Biotech licenses in the Spanish Public Sector

By Manuel Lobato


Spanish public institutions (Consejo Superior de Investigaciones Cientificas (Research Council) and public universities) are heavily promoting the use of licensing to develop their portfolio of patents and other IP rights. This activity is normally called ‘third stream’ and utilises the collaboration of these public bodies with companies and other entities as a third way of exploiting IP outside the core business of these institutions (typically research and teaching). This trend is also supported by a strong system of subsidies for spin-offs and other technological ventures, especially in the biotech field. The normal vehicle for the private company-public institution collaboration is a licence granted by the public institution to the third party (e.g. a spin-off company or a pharmaceutical company) with various conditions attached depending on the circumstances. These licences are normally approved by the governing body of the public institution (represented by the President of the Research Council or the Rector of the University), but sometimes other bodies intervene (e.g. foundations or trusts established by the Universities).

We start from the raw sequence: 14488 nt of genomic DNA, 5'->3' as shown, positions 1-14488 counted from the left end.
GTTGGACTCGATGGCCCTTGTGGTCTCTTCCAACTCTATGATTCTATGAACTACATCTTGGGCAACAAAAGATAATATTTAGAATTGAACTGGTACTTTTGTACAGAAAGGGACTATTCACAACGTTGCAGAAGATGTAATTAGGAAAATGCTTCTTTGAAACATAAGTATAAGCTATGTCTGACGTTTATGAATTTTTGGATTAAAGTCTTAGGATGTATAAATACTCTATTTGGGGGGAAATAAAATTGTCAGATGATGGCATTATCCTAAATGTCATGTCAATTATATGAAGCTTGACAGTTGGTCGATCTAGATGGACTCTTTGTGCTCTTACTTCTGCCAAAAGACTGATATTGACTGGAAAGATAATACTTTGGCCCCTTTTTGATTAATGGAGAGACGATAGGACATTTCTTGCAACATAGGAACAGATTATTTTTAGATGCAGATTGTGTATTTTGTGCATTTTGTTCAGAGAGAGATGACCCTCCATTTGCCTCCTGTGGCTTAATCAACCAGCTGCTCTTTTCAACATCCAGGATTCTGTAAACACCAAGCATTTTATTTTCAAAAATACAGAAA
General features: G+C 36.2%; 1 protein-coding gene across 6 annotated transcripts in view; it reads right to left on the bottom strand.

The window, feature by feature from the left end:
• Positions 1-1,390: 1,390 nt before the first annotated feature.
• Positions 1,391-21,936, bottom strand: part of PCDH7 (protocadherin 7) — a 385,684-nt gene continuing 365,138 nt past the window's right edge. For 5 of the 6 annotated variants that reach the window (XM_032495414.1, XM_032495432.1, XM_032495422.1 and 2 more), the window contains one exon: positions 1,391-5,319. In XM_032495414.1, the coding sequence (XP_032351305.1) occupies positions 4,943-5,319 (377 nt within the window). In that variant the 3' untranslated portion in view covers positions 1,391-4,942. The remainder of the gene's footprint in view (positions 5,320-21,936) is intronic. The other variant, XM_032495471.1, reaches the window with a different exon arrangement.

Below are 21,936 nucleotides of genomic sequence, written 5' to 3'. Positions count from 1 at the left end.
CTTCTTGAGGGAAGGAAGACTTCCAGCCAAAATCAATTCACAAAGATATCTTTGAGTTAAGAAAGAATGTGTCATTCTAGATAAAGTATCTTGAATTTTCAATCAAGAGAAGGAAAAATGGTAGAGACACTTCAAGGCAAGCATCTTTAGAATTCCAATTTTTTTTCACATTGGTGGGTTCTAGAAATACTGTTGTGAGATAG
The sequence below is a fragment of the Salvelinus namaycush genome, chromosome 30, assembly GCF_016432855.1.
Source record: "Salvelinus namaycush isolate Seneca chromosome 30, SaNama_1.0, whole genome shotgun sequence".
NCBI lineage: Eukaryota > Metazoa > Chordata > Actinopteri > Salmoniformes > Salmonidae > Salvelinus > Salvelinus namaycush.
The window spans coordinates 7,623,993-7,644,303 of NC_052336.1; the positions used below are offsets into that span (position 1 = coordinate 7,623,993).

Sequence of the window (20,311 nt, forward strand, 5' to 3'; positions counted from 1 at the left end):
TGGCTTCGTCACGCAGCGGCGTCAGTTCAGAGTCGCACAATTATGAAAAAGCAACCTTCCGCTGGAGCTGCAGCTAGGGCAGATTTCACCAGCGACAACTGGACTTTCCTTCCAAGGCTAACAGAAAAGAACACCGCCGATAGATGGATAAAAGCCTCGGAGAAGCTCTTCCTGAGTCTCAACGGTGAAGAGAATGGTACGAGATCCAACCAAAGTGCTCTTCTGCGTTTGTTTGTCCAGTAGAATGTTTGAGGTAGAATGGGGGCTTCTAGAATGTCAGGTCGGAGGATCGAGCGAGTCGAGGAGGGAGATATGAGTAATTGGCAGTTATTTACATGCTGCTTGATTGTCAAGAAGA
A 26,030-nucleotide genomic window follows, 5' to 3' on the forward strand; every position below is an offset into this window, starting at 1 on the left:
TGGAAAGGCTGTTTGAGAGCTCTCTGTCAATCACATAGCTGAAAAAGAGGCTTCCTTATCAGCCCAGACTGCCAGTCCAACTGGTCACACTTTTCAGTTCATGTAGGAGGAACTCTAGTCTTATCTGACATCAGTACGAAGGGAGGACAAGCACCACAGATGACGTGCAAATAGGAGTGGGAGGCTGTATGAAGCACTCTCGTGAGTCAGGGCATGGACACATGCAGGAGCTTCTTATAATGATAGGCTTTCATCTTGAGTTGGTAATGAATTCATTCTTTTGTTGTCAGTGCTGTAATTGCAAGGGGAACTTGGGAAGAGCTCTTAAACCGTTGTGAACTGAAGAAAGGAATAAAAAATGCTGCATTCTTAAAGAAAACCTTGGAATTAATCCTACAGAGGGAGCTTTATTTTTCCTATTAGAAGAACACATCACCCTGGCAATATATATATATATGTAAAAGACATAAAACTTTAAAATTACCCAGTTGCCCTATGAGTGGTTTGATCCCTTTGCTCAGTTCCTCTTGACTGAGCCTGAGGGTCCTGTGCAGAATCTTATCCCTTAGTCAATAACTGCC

Spain has a complex legal framework surrounding licensing by public institutions, in which many State, Regional and University regulations are at play. At State level, the main provisions are the University Act (Ley Organica 6/2001), the Public Contracts Act (Real Decreto Legislativo 2/2000) and the Conflict of Interest Act (Ley 53/1984, which sets out the limited cases in which public servants are entitled to pursue an economic activity beyond their public functions). This intricate legal framework has caused a number of problems, the most serious being the application of the Public Contracts Act. This Act provides for a number of requirements in any contract issued by a Public Body (e.g. public tender, possibility of concurring offers, public criteria of selection of the licensees, jurisdiction of administrative courts, etc.), which in many cases do not take into account the consequent risk of invalidity of the licensed rights. Even though there are currently proposals to simplify the contracts regime, any company entering into agreements with public bodies must be aware of that legal framework and minimise any non-compliance risk.